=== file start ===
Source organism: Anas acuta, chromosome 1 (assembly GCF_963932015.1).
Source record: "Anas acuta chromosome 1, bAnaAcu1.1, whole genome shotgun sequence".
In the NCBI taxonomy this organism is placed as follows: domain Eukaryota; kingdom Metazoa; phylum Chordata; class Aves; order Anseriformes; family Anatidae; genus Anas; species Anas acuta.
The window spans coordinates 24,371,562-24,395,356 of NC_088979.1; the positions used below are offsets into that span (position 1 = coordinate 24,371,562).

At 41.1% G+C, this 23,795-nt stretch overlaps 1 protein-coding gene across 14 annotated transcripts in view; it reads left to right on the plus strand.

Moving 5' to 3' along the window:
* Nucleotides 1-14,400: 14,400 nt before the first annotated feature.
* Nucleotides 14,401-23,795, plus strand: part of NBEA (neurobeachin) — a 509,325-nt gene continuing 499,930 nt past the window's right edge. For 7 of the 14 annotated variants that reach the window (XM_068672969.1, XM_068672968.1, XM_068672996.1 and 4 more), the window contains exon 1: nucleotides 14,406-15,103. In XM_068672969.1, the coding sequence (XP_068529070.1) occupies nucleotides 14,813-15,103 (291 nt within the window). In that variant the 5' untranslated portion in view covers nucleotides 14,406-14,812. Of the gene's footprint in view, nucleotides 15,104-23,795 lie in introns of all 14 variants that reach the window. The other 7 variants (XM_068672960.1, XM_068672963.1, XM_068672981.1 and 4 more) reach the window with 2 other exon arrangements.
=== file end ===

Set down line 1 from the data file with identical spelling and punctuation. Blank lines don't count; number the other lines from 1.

Source organism: Anas acuta, chromosome 1 (assembly GCF_963932015.1).